By Ivey Schofield
As an investigator with the Bladen County Sheriff’s Office, Andrea DiCicco has interviewed many survivors of violent crimes.
When she heard about specially designed rooms that foster physical and psychological safety, she knew she wanted to create such a space within the sheriff’s office.
So DiCicco applied for and received a $500 grant from the nonprofit group Humanizing the Badge. Families First, a local nonprofit that supports survivors of sexual and domestic violence, donated money, and Cox Warehouse donated and furniture.
Now Bladen County has the first survivor-focused interview room in southeastern North Carolina.
“The idea was perfect for our county,” DiCicco said. “The room is going to add a sense of security to our victims.”
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Violent crime has been on the rise locally and nationally for several years and increased further during the COVID-19 pandemic.
In 2019, the violent crime rate in Bladen County was about 252 per 100,000 residents. Two years later, the rate jumped to almost 500 per 100,000 residents – higher than the state’s rate of 430.
To start a criminal investigation, DiCicco said she must interview survivors. She used to take them into the interrogation room, where they would have to sit in the same seat as suspects. Now she can take them into the new “soft interview” room.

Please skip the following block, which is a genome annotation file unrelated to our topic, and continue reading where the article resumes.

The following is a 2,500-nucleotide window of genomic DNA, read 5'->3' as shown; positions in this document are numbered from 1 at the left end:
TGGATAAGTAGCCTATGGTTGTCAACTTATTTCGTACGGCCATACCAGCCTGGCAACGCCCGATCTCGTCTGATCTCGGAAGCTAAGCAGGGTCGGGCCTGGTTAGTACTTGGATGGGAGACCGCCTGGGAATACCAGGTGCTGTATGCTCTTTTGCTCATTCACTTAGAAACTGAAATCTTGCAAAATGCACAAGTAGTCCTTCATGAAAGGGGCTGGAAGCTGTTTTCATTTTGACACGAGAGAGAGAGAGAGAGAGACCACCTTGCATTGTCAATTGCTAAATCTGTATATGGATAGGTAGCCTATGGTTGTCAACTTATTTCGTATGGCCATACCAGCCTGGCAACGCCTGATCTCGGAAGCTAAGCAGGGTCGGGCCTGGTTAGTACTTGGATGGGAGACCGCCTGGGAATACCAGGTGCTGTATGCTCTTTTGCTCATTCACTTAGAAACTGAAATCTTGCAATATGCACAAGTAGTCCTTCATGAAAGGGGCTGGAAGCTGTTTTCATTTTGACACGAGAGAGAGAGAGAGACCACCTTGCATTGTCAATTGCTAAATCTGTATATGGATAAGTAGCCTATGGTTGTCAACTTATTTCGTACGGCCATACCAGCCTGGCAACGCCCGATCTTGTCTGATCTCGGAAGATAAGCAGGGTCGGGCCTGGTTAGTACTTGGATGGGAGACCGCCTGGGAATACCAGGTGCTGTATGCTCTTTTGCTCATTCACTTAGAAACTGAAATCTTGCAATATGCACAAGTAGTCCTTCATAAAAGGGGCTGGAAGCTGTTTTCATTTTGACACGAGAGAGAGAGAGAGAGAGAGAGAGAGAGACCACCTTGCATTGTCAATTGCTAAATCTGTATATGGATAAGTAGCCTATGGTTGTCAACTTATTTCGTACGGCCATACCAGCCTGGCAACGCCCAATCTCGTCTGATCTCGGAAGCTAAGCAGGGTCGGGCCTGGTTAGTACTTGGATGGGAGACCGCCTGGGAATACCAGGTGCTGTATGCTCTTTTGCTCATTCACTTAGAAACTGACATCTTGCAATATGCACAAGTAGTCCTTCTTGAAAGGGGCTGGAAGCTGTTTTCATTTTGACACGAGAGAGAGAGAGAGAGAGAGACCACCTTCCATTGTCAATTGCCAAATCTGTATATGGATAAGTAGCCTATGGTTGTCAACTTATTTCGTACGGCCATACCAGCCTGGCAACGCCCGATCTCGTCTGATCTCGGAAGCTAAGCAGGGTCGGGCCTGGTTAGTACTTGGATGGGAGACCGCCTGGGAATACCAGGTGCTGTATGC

The idea for such rooms came from Project Beloved, a Texas nonprofit that supports survivors of sexual assault. With comfortable chairs and rugs, the rooms can provide a warmer and safer environment than interrogation rooms.
Feeling physically and psychologically safe is imperative for survivors of violent crimes, said Sarah Ascienzo, former child forensic interviewer and current professor at N.C. State University.
“We don’t want to retraumatize them through the services and systems that were intended to help,” she said.
Ascienzo recommends law enforcement incorporate trauma-informed practices into their interviews with survivors. These practices include being transparent and trustworthy, giving the survivors a voice, being cognizant of historic treatment and biases, leveling the power differential and offering peer support.
DiCicco, who earned certification as a victims services coordinator this spring, said she has received some training in trauma-informed interviews.
Being empathetic and communicating in a soft tone are integral for law enforcement to get the information they need from survivors, said Families First Director Vickie Pait.
Advocates can accompany survivors of sexual and domestic violence to offer support during interviews at the Bladen sheriff’s office.
“Being in a police station is very intimidating,” Pait said. “They’re never going to be comfortable, but they’ll be more comfortable in this room.”
DiCicco said she hopes survivors will feel better about reporting their experiences to law enforcement because of the room, which is available to police departments across the region.
“The sheriff’s office isn’t all about just getting the perpetrator,” DiCicco said. “We want to be able to support our victims from start to finish. They are an integral part in every investigation that we do.”
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